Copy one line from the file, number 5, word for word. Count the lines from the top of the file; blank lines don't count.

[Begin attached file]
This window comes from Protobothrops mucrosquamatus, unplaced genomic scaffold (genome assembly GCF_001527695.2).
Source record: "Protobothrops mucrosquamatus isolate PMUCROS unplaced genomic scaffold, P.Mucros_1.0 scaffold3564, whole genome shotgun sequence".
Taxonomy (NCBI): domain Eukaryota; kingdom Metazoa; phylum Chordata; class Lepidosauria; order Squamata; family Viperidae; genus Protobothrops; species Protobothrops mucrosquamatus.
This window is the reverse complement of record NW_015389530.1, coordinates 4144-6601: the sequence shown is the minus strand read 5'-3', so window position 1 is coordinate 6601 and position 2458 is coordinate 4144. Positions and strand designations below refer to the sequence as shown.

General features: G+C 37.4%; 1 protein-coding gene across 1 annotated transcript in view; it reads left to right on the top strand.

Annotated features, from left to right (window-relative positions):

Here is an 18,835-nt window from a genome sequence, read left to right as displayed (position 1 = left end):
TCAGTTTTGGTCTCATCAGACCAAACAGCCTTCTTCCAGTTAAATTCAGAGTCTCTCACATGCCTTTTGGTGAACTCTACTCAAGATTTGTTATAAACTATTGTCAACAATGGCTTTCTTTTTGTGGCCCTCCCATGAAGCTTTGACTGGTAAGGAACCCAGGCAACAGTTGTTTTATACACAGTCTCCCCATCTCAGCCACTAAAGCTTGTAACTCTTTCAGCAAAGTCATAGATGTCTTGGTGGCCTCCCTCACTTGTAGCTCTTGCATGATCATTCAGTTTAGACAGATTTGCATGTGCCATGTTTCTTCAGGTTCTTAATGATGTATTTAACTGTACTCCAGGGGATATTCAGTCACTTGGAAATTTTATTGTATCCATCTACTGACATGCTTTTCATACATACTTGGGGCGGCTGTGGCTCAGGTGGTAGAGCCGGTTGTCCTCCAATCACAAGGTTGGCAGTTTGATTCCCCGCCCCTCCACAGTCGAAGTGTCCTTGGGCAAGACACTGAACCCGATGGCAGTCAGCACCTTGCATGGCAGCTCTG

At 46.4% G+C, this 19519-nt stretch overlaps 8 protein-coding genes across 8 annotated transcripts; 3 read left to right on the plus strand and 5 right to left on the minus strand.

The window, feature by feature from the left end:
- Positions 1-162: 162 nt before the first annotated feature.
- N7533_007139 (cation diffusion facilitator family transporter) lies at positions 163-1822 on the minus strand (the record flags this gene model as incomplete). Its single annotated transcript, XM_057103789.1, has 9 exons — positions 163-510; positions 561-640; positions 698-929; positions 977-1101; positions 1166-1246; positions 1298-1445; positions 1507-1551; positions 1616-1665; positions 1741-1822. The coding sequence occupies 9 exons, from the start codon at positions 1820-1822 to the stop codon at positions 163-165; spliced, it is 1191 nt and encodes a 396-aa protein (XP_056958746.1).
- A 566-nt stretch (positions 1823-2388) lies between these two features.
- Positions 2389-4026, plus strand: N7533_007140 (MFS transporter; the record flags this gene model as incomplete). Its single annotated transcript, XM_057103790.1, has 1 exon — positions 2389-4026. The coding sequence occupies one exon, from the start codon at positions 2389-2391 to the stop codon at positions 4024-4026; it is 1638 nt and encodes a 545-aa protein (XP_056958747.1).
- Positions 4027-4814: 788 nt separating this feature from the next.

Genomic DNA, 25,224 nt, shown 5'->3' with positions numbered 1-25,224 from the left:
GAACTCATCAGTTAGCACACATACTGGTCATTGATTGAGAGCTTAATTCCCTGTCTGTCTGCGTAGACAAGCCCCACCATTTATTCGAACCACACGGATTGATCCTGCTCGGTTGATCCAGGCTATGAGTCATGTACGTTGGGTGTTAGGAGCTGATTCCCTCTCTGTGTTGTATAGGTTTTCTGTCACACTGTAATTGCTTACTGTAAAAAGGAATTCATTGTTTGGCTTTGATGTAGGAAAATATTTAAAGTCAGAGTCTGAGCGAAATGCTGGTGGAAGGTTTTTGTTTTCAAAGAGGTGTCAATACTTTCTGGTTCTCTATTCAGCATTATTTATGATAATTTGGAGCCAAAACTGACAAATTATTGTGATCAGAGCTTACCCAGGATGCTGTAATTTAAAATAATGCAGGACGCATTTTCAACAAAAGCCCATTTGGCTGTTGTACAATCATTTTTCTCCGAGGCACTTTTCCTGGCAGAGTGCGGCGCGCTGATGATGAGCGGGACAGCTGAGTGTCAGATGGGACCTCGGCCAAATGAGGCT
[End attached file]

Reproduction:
General features: G+C 37.4%; 1 protein-coding gene across 1 annotated transcript in view; it reads left to right on the top strand.